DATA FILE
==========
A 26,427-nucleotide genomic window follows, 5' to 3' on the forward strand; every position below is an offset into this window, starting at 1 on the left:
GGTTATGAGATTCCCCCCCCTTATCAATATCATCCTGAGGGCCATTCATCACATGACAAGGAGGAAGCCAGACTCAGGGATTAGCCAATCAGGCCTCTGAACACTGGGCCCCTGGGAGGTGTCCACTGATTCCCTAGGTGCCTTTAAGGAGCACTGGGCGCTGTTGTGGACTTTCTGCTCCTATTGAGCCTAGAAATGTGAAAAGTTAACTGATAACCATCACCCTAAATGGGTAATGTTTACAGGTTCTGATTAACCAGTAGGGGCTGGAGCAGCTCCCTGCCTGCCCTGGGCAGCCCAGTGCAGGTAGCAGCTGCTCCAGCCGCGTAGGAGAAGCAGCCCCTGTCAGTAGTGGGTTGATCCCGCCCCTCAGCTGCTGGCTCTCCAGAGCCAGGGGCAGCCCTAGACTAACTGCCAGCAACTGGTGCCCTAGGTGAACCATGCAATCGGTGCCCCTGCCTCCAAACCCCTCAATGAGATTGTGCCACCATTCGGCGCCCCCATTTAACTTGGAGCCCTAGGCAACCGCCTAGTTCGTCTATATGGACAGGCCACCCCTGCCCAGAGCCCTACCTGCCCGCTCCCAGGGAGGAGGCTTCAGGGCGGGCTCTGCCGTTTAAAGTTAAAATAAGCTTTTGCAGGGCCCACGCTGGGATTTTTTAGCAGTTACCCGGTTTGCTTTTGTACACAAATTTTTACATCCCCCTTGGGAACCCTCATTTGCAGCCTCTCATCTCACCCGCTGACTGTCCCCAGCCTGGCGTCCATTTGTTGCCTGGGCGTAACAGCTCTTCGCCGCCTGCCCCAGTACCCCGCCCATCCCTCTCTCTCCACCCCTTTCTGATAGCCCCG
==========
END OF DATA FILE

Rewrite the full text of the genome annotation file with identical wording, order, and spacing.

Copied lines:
A 26,427-nucleotide genomic window follows, 5' to 3' on the forward strand; every position below is an offset into this window, starting at 1 on the left:
GGTTATGAGATTCCCCCCCCTTATCAATATCATCCTGAGGGCCATTCATCACATGACAAGGAGGAAGCCAGACTCAGGGATTAGCCAATCAGGCCTCTGAACACTGGGCCCCTGGGAGGTGTCCACTGATTCCCTAGGTGCCTTTAAGGAGCACTGGGCGCTGTTGTGGACTTTCTGCTCCTATTGAGCCTAGAAATGTGAAAAGTTAACTGATAACCATCACCCTAAATGGGTAATGTTTACAGGTTCTGATTAACCAGTAGGGGCTGGAGCAGCTCCCTGCCTGCCCTGGGCAGCCCAGTGCAGGTAGCAGCTGCTCCAGCCGCGTAGGAGAAGCAGCCCCTGTCAGTAGTGGGTTGATCCCGCCCCTCAGCTGCTGGCTCTCCAGAGCCAGGGGCAGCCCTAGACTAACTGCCAGCAACTGGTGCCCTAGGTGAACCATGCAATCGGTGCCCCTGCCTCCAAACCCCTCAATGAGATTGTGCCACCATTCGGCGCCCCCATTTAACTTGGAGCCCTAGGCAACCGCCTAGTTCGTCTATATGGACAGGCCACCCCTGCCCAGAGCCCTACCTGCCCGCTCCCAGGGAGGAGGCTTCAGGGCGGGCTCTGCCGTTTAAAGTTAAAATAAGCTTTTGCAGGGCCCACGCTGGGATTTTTTAGCAGTTACCCGGTTTGCTTTTGTACACAAATTTTTACATCCCCCTTGGGAACCCTCATTTGCAGCCTCTCATCTCACCCGCTGACTGTCCCCAGCCTGGCGTCCATTTGTTGCCTGGGCGTAACAGCTCTTCGCCGCCTGCCCCAGTACCCCGCCCATCCCTCTCTCTCCACCCCTTTCTGATAGCCCCG